Two years ago, I taught a little boy named Emilio in Grade 3.  In his first week of Grade 4, Emilio showed up at my door every day at 3 p.m. He would stand there and give me a big smile, sometimes a hug and tell me quite seriously, “I really miss this class.” When I asked him what he missed, I thought he might say that he missed choices time at the end of the day or the picture books we shared together or maybe even that he missed me. Nope. “I miss Mr. and Mrs. Gelson.” He didn’t even need to think about it. Mr. and Mrs. Gelson are my parents. They come in every Tuesday afternoon to listen to my students read. They sit outside my room at a long table that holds two big baskets of carefully selected picture books. Children take turns having their reading time throughout the afternoon. This reading time with two very special volunteers is what Emilio missed.

When Emilio started Grade 3, he recognized seven letters and knew two sounds. He was not a reader. But he loved books. Every week, Mr. or Mrs. Gelson, read to Emilio. Often, once he was out in the hallway, he wouldn’t come back in. He sat and listened to other children read stories. He asked questions. He got Mr. Gelson telling him about his life and had Mrs. Gelson laughing as he asked for favourite books to be read and reread. They all giggled over silly stories, pretended to scare each other on a spooky page and shared quiet moments when a book touched their hearts. Out in my hallway, on any given Tuesday afternoon, Emilio was gifted by what I have come to call the “Grandparent Effect.

I teach at an inner city school in Vancouver, B.C. characterized by high child and family poverty. Many of my students have not had early literacy experiences. Nobody read to them at bedtime. They never attended library story times. There are few, if any, books in their homes. Families have limited income and limited time. Many parents are working multiple jobs, learning a new language and caring for a family with limited resources. Read aloud time is a luxury many families cannot afford.

Many of my students also do not have grandparents around. Grandparents live in another city or another country and visits are few and far between. I have students in my class being raised by a grandparent so their grandparent is in a parental role.  The lovely experience of story time with Grandma and Grandpa that my own children were raised with has not been experienced by most of my students.

Fortunately, I have two amazing parents who have brought their grandparent love to my classroom. They share it through the magic of books with each of my students every week. As teachers, we know that it is a rare moment when we can just sit with one child and enjoy the experience of having a story read to us by an eager little reader. We are always scanning the room to make sure others are on task, we are taking mental or physical notes about the child’s reading skills and needs, or we are thinking about which book we are going to recommend next to this child. It is hard to turn off our teacher brain. We have a job to do with these little readers. Grandparents, though, have the gift of time. The time to give to each child with their full focus and attention. The time to go off on a tangent and answer a million questions or share connections.  The time to read a story again and again just because it was that great. The time to joke and cuddle and coax and smile.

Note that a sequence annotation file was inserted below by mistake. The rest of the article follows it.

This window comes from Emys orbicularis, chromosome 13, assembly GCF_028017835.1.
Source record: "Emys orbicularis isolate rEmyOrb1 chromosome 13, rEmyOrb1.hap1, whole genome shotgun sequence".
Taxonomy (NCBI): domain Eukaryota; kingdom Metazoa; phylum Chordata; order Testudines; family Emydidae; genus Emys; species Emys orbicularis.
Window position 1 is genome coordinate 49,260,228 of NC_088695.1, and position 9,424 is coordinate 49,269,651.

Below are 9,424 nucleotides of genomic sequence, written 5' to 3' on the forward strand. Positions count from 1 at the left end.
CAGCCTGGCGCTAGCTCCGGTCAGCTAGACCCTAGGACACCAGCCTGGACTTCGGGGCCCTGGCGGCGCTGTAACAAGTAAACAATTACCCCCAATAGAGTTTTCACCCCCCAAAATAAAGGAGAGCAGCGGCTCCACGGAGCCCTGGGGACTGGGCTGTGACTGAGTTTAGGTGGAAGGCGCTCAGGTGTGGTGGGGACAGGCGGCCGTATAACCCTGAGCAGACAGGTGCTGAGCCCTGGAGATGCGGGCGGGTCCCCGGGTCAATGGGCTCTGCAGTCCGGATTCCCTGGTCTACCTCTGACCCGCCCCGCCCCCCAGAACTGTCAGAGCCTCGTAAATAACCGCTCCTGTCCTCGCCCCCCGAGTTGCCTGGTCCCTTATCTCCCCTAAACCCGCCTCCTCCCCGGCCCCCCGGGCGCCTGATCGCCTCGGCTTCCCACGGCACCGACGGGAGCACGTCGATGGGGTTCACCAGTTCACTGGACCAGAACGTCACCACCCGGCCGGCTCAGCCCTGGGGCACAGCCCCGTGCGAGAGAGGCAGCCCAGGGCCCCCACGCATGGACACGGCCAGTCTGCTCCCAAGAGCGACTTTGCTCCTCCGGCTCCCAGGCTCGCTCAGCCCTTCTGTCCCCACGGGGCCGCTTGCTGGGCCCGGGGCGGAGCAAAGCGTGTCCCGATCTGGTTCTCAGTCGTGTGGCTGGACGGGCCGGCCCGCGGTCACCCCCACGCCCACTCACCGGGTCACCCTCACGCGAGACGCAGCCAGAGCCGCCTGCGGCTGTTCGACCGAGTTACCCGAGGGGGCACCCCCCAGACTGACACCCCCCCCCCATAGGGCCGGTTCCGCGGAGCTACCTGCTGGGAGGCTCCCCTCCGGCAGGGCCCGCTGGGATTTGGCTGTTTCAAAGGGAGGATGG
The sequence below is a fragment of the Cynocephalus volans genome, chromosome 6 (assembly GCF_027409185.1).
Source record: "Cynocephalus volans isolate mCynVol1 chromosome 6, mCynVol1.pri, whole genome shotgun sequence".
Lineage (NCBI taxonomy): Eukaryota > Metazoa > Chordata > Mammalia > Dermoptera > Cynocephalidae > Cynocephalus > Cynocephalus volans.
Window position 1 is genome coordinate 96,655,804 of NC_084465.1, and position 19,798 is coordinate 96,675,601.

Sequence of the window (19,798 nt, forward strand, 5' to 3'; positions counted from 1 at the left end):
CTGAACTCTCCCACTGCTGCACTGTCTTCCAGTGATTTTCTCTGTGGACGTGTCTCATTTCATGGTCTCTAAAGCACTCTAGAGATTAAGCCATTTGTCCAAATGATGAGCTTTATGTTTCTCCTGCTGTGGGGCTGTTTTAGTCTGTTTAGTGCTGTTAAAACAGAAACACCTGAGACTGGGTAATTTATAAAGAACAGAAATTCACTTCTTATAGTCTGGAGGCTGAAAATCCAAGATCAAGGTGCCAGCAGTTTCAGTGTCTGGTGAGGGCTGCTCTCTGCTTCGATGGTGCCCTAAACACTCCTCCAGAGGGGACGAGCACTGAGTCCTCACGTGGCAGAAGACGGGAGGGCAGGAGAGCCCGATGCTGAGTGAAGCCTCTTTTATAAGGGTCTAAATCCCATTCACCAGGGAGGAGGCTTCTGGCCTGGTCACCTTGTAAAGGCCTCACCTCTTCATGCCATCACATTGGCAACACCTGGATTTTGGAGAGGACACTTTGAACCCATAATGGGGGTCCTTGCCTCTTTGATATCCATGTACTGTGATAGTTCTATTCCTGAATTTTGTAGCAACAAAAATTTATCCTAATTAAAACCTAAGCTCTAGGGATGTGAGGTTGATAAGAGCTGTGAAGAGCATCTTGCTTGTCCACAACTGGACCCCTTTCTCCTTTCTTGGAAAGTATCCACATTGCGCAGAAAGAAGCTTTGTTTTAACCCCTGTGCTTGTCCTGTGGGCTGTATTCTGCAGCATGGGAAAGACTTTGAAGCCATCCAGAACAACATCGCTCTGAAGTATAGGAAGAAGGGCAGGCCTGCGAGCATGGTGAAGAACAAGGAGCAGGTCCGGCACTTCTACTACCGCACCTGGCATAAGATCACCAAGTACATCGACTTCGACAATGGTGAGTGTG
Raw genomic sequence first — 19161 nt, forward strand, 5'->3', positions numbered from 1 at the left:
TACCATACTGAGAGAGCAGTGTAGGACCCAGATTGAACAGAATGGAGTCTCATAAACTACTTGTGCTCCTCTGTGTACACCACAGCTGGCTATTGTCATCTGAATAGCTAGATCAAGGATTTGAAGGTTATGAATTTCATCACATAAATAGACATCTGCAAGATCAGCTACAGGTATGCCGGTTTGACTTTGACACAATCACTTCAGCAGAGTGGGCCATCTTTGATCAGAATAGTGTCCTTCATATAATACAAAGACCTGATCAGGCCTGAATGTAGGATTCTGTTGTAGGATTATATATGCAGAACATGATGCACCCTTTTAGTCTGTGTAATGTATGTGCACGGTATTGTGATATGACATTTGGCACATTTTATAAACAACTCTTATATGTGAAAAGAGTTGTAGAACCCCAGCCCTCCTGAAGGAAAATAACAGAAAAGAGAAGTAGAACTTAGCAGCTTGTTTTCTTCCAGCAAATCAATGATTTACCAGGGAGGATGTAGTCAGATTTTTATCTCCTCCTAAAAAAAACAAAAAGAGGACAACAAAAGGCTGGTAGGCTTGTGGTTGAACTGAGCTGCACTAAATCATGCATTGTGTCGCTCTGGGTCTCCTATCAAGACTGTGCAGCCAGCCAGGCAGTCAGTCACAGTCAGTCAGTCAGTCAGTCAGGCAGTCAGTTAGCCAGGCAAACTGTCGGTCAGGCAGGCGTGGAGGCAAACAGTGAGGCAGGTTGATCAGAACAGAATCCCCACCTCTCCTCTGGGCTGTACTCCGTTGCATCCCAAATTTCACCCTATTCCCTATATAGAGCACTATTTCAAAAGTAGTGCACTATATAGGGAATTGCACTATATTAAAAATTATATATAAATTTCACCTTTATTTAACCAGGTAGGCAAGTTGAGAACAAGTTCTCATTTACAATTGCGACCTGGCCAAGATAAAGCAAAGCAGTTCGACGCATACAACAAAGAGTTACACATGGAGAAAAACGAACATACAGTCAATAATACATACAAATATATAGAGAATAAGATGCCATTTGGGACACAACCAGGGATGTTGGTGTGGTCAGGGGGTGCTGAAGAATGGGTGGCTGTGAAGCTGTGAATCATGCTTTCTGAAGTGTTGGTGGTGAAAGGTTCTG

Last year, when I told Mr. and Mrs. Gelson that Emilio missed them (missed them so much, he showed up every day at my door to tell me so) they started coming in a half an hour earlier to read to Emilio, grabbing him from his new class before they began with my students. This year, in Grade 5, half an hour of reading with Mr. and Mrs. Gelson is still part of Emilio’s Tuesday routine. In these past few years at our school, Emilio has been getting daily direct instruction in decoding skills. Slowly but surely, Emilio has been learning to read. This Tuesday, Emilio read The Enormous Potato (written by Aubrey Davis) two times through. How do I know this? Two excited “grandparents” cannot stop gushing about it. “Emilio read the whole thing!” “Twice!” “He can sound out anything!” “He really perseveres.” “I just can’t believe it. He has come so far.” “Remember where he started?”  “Emilio is a reader!”

enormous potato

I do my best to promote a love of reading in my room: daily read alouds, buddy reading, book talks, library visits, reading instruction, free choice reading . . . . But, one of the best things I do is to stand back and be in awe of how the “grandparent effect” helps associate reading books with love and happy experiences. I believe if we want to create lifelong readers, anything we do to make this association is a gift we give to our students.

I have shared this story of Emilio and my other little readers to remind us all that the magic of reading shared between generations does not just need to happen in our homes. And if it never happened, it isn’t too late.  Find your students some eager seniors to come in and create your own “Grandparent Effect.” Everyone benefits.

**Emilio delivered a special card to my parents for Christmas. He gave me permission to share it here.